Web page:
Investors have long had a critical eye on active funds. Before long it will be time to turn that gaze to the underpinnings of a passive approach.  While we maintain our position that passive funds will outperform their active counterparts, rest assured we are keeping an eye on the markets so that if the pendulum ever swings too far we will be ready to make the appropriate adjustments.








What is Financial Success?

As a continuation of the Fee-Only Financial Advisor blog sharing group, this month’s post comes to us from Michael Garry, a Financial Advisor in Newtown, PA. He enlightens us to what it actually means to be financially successful.


If we look at society and societal norms, a lot of weight is given to success when it comes to defining happiness. If we see a person who is successful, it is often assumed that they are happy. On an existential level we should consider what it all means. In reality, we actually have no idea whether or not that person is either happy or successful; for a couple of reasons: First of all, we can only measure someone else’s success or happiness by what we know about them. Secondly, and more importantly, we can only measure someone else’s success or happiness by how we define success and happiness. There is really no way of knowing whether their measures are even similar to our own.

It is on this concept that we are then able to shift our focus to identifying our own unique definition of success and happiness. Once we identify those things, then we can work on building a plan and setting the goals to achieve them.

When it comes to financial success, the same case can be made as above. Identifying what financial success is, is different for everyone. The following are considerations to make when developing your own unique financial success plan.

Know What Is Important To You:

As with any plan, it is important to begin with what matters. We don’t make plans about things that don’t matter to us, right? When thinking about achieving financial success, identify areas of your money life that you feel need improvement and think about why. Looking at something and judging it might help you make a list, but creating an action plan for change requires delving deeper into why there is something missing in certain aspects of our lives.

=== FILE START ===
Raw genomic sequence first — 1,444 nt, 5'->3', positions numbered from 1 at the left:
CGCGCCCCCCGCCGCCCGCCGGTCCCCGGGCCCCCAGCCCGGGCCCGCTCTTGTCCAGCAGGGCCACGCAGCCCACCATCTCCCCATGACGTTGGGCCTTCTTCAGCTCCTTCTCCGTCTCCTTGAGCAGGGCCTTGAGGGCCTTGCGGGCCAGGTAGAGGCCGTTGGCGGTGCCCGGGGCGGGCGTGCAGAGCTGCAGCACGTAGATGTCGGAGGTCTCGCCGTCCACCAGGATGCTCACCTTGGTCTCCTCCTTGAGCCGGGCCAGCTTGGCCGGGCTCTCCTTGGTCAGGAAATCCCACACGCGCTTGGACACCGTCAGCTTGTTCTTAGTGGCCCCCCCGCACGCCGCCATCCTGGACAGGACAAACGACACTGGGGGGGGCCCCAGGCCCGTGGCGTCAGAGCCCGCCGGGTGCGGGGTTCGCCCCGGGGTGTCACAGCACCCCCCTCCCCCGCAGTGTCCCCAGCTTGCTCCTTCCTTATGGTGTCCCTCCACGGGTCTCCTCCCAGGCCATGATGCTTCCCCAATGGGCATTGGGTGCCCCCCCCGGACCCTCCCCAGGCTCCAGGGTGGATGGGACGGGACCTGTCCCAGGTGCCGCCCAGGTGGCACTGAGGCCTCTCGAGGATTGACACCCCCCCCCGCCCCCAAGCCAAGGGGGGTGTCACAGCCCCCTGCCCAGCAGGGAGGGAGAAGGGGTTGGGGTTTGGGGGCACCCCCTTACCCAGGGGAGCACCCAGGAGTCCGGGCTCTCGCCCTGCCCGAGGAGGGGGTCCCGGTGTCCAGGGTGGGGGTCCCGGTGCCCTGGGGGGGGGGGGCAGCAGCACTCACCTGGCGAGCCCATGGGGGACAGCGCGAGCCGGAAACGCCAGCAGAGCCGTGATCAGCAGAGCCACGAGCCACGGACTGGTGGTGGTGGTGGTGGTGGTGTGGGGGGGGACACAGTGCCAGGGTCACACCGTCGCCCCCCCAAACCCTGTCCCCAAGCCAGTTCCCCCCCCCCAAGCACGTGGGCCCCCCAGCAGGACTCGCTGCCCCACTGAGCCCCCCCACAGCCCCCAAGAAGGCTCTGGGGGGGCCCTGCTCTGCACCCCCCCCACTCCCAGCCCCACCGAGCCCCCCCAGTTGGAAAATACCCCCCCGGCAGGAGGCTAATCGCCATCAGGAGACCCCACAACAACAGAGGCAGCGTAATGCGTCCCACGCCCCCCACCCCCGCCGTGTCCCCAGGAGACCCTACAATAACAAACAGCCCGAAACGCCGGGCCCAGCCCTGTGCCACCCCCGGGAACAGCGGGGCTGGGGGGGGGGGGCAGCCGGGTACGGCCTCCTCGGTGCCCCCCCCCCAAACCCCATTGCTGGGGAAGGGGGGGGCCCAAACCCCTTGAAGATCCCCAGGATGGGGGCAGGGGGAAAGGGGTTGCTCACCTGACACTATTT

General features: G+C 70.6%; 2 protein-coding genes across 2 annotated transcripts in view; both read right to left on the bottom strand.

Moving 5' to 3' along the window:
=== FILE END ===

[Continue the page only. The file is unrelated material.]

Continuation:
Financial success, on a holistic level, is about more than just accumulating money and being financially stable. Success, for most of us, fosters a sense of well-being and peace-of-mind. Setting goals on the foundation of what is important to you and your family will help to accomplish this.

Plan For The Long Run:

Looking far ahead can be overwhelming for some people. It can tend to make people feel like the road is too long and they might never get there. It is important to know that we aren’t just looking from point A to point B. We are looking at the “long run” – the path is part of the process. When we set goals we design a series of steps that will help us achieve that goal. Each step is an achievement and can help us to feel better about the process.

It is important to look at how our plan is going to affect us over time, so considering what will happen over the long term when we make short term goals is an important part of creating your overall financial success plan.

Analyze possible hurdles or obstacles:

Chess is a game of strategy and one that requires us to identify possible obstacles well in advance (plan for the long run) and find solutions to get around, under, over or through them (analyze). Using the chess analogy we can begin to look at each hurdle as a challenge and an opportunity to find new and better ways to plan for and achieve our successes.